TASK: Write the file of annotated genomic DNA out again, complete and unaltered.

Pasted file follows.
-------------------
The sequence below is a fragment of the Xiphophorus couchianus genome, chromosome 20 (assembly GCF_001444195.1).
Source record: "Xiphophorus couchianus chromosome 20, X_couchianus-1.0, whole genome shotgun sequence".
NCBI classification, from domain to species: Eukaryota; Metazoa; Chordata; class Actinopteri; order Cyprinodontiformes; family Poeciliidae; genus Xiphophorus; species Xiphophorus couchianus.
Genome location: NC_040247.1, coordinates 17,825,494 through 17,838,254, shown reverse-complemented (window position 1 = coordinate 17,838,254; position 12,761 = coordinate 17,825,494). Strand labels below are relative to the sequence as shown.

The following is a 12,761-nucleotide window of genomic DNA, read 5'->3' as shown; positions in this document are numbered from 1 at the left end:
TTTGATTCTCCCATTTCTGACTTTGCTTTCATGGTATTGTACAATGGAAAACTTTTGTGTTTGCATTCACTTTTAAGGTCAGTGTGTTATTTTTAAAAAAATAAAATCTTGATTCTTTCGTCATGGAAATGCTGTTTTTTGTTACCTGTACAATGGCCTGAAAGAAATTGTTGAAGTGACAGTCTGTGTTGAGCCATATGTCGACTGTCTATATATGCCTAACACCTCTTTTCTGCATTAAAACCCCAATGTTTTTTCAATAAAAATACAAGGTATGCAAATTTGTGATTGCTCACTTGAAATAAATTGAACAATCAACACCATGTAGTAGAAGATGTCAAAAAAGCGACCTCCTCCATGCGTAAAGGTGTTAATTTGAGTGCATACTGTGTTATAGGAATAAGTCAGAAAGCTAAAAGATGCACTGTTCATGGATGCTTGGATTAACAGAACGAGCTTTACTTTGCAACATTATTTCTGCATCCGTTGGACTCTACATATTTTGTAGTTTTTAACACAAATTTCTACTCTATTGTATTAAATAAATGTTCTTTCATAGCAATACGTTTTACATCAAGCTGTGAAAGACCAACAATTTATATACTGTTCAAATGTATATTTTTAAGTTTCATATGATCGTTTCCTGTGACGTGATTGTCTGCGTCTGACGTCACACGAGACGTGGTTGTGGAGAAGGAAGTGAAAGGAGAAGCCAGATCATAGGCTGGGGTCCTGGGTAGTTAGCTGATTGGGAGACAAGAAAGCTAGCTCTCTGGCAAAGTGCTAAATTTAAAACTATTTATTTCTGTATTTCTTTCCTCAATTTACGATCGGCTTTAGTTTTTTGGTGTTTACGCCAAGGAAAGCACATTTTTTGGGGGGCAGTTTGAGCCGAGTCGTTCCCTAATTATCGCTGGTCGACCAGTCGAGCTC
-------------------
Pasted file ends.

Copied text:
The sequence below is a fragment of the Xiphophorus couchianus genome, chromosome 20 (assembly GCF_001444195.1).
Source record: "Xiphophorus couchianus chromosome 20, X_couchianus-1.0, whole genome shotgun sequence".
NCBI classification, from domain to species: Eukaryota; Metazoa; Chordata; class Actinopteri; order Cyprinodontiformes; family Poeciliidae; genus Xiphophorus; species Xiphophorus couchianus.
Genome location: NC_040247.1, coordinates 17,825,494 through 17,838,254, shown reverse-complemented (window position 1 = coordinate 17,838,254; position 12,761 = coordinate 17,825,494). Strand labels below are relative to the sequence as shown.

The following is a 12,761-nucleotide window of genomic DNA, read 5'->3' as shown; positions in this document are numbered from 1 at the left end:
TTTGATTCTCCCATTTCTGACTTTGCTTTCATGGTATTGTACAATGGAAAACTTTTGTGTTTGCATTCACTTTTAAGGTCAGTGTGTTATTTTTAAAAAAATAAAATCTTGATTCTTTCGTCATGGAAATGCTGTTTTTTGTTACCTGTACAATGGCCTGAAAGAAATTGTTGAAGTGACAGTCTGTGTTGAGCCATATGTCGACTGTCTATATATGCCTAACACCTCTTTTCTGCATTAAAACCCCAATGTTTTTTCAATAAAAATACAAGGTATGCAAATTTGTGATTGCTCACTTGAAATAAATTGAACAATCAACACCATGTAGTAGAAGATGTCAAAAAAGCGACCTCCTCCATGCGTAAAGGTGTTAATTTGAGTGCATACTGTGTTATAGGAATAAGTCAGAAAGCTAAAAGATGCACTGTTCATGGATGCTTGGATTAACAGAACGAGCTTTACTTTGCAACATTATTTCTGCATCCGTTGGACTCTACATATTTTGTAGTTTTTAACACAAATTTCTACTCTATTGTATTAAATAAATGTTCTTTCATAGCAATACGTTTTACATCAAGCTGTGAAAGACCAACAATTTATATACTGTTCAAATGTATATTTTTAAGTTTCATATGATCGTTTCCTGTGACGTGATTGTCTGCGTCTGACGTCACACGAGACGTGGTTGTGGAGAAGGAAGTGAAAGGAGAAGCCAGATCATAGGCTGGGGTCCTGGGTAGTTAGCTGATTGGGAGACAAGAAAGCTAGCTCTCTGGCAAAGTGCTAAATTTAAAACTATTTATTTCTGTATTTCTTTCCTCAATTTACGATCGGCTTTAGTTTTTTGGTGTTTACGCCAAGGAAAGCACATTTTTTGGGGGGCAGTTTGAGCCGAGTCGTTCCCTAATTATCGCTGGTCGACCAGTCGAGCTC